The research suggests that traditional international business theories of Western MNEs’ internationalisation need modifying for enterprises from emerging economies.
Electronic word-of-mouth as a marketing strategy: findings from research in Malaysia
This study examines how readily people both accept (or agree with) and forward (or share) electronic word-of-mouth (EWOM) communications. In particular, the research examined the ways different positive emotions influenced readiness to accept and forward EWOM communications.
Leveraging celebrity endorsement in collaborative online marketing in China
This study examines social media marketing strategies targeting Chinese markets.
How do investors deal with legal uncertainty? Lessons from Indonesia’s oil palm industry
This study examines how investors navigate legal uncertainty in two Indonesian provinces.
What motivates pro-social behaviour? A study of private hospital patients in Indonesia
A study on what motivates pro-social behaviour of Indonesian consumers by Felix Septianto and Bambang Soegianto.
Viral advertising on social media: a study of Chinese and Korean users’ behaviour
Research by Yuri Seo, Xiaozhu Li, Yung Kyun Choi and Sukki Yoon on what makes users more likely to share advertisements on social media platforms.
Marketing and religion in New Zealand's multi-cultural marketplaces
Research by Angela Cruz Yuri Seo and Margo Buchanan-Oliver investigated the commonalities of religions’ impact on consumption practices in multicultural marketplaces.
Disclosure of corporate information and political connections: a study of Chinese firms
Research by Jean Chen, Xinsheng Cheng, Stephen Gong, and Youchao Tan investigated the link between the level of voluntary disclosure and companies’ political connectedness.
Risks and rewards of international capital flows: a study of Malaysia
A recent article shows that Malaysia has reversed its previously cautious position regarding international capital flows and is now locked into a position of international financial openness.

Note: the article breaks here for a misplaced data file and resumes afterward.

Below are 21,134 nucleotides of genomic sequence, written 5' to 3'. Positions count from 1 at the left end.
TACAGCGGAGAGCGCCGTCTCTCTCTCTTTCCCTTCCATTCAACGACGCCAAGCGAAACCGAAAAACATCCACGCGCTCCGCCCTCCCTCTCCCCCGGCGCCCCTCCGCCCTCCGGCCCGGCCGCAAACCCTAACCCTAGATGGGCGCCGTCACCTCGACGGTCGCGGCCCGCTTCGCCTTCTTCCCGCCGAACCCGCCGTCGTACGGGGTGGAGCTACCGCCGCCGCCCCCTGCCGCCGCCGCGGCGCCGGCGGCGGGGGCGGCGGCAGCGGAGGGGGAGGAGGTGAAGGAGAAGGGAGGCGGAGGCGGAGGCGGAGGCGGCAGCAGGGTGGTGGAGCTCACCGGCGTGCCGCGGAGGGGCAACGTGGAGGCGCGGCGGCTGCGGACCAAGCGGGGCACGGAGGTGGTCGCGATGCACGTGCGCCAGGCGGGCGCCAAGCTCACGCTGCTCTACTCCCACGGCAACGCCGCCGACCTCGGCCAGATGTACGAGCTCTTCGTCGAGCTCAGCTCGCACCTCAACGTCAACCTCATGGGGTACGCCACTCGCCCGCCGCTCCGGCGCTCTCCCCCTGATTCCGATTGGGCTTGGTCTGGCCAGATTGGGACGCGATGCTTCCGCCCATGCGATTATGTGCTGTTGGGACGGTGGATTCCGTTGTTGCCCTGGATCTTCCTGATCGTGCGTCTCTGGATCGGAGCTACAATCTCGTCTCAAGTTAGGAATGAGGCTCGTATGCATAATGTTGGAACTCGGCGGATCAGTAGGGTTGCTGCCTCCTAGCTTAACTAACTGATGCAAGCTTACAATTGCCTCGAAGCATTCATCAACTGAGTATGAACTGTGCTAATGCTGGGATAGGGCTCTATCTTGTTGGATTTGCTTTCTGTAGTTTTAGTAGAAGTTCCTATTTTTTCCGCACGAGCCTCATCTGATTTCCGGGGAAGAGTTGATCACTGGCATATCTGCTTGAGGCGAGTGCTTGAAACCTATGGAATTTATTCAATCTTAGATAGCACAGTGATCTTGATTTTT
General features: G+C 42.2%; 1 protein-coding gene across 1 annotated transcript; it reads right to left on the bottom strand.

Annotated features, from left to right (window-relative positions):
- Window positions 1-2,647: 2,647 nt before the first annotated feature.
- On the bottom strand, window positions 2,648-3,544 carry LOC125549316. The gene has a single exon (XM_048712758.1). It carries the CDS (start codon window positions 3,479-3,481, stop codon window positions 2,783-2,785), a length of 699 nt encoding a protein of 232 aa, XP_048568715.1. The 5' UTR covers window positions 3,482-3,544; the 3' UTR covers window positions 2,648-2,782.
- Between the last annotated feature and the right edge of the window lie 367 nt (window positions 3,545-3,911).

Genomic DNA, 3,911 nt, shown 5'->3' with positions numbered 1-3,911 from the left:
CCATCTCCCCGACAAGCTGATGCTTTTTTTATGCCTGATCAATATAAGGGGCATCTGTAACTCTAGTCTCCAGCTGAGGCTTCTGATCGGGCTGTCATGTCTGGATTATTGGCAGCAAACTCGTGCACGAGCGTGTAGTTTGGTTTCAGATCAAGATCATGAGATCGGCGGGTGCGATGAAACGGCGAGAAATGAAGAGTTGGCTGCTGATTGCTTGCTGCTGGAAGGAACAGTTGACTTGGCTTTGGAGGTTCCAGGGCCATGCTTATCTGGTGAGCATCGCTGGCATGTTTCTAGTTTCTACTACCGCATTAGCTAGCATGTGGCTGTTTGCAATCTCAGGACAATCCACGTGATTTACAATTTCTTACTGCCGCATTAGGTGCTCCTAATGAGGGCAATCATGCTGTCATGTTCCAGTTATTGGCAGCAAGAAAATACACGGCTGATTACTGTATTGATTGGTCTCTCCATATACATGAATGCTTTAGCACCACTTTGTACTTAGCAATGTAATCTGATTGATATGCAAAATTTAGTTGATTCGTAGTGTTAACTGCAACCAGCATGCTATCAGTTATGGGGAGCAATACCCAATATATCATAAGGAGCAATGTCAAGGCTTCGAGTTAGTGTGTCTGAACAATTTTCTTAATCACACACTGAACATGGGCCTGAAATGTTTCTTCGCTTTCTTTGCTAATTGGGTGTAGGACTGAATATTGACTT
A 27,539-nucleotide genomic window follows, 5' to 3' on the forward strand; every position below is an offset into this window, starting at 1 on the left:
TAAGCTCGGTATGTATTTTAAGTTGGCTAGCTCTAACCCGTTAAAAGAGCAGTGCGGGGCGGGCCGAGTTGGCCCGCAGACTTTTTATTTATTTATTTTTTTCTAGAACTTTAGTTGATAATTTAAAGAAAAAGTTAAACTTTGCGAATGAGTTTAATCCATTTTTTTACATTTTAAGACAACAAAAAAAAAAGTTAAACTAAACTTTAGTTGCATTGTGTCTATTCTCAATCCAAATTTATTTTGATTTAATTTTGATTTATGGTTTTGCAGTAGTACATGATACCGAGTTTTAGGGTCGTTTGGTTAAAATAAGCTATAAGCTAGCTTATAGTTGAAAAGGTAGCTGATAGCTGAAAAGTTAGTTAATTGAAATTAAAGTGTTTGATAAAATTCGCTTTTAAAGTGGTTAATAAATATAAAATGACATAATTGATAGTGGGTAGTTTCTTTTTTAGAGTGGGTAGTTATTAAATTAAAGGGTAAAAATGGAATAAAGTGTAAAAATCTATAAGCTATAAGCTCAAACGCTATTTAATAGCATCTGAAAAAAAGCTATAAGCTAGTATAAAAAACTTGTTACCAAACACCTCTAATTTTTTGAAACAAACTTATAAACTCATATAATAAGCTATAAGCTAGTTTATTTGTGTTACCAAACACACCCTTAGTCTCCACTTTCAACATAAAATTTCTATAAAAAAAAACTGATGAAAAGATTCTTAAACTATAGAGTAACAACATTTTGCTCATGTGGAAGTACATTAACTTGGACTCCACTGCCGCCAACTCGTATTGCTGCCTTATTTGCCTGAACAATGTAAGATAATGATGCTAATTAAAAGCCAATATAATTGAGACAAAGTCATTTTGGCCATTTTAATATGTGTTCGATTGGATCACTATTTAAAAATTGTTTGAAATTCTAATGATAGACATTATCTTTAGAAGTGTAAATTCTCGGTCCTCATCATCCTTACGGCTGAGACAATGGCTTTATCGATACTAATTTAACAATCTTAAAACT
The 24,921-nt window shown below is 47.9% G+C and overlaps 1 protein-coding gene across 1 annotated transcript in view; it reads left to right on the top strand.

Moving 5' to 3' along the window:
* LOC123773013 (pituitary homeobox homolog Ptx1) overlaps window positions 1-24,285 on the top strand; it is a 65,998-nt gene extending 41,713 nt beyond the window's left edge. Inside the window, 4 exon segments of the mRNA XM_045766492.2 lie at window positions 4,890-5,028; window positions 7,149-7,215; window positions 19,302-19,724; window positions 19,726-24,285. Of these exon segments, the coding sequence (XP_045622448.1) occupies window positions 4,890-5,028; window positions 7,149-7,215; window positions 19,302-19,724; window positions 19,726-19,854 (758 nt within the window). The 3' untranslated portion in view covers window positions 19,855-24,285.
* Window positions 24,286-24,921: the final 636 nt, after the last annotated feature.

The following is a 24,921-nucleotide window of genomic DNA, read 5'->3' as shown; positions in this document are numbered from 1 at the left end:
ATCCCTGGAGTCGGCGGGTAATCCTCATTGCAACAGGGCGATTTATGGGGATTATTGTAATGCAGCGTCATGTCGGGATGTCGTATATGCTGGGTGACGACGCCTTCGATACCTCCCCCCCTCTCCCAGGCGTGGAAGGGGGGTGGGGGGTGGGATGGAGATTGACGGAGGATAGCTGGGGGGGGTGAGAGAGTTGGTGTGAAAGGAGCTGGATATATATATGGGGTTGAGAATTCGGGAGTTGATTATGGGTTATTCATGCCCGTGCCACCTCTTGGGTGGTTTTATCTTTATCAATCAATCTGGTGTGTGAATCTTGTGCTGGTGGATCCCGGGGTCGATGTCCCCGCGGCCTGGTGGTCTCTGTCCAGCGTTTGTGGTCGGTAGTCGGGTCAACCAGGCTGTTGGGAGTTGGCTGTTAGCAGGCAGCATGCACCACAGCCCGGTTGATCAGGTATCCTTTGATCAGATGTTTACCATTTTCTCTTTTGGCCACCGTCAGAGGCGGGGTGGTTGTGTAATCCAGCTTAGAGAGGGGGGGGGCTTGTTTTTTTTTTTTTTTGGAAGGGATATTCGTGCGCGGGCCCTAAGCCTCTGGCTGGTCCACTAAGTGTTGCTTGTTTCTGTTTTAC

Adding value in the fishing industry
Natasha Hamilton-Hart and Christina Stringer present a collection of research papers that look how participants in global value chains (GVCs) and global production networks (GPNs) capture value in socially and economically beneficial ways.
Neutrality has had many roles in the past. Can it be useful again?
Historian Nicholas Tarling asks what relevance “neutrality” has in current international politics and what might it have in the future.
Vainly trying to end a war: Britain and Vietnam
The prime feature of Britain’s diplomacy in the post-war period was the “special relationship” with the United States, according to research carried out by Nicholas Tarling.
It can pay to customise your website to the culture you target: a comparison of Korean and US e-commerce consumers
Research by Dongwoo Ko, Yuri Seo and Sang-Uk Jung has investigated whether and when culturally customised websites are an effective way to influence consumers in their online purchasing decisions.
The ownership and control of corporate assets in Indonesia: persistent family ownership and political links
This research is the first to systematically address the ownership structure of Indonesia’s largest corporations, drawing on an original dataset that identifies the ultimate owners of Indonesia’s 200 largest publicly listed corporations as well as data on unlisted firms.
Doing business in challenging contexts: trust and partnerships
Based on a study of NZ companies in China, the researchers draw conclusions about the effects of different types of trust between business partners.
Strategies to boost innovation performance: a study of New Zealand SMEs
A study of NZ small and medium-sized enterprises examines their strategies to increase innovation, with a focus on different combinations of training and collaboration.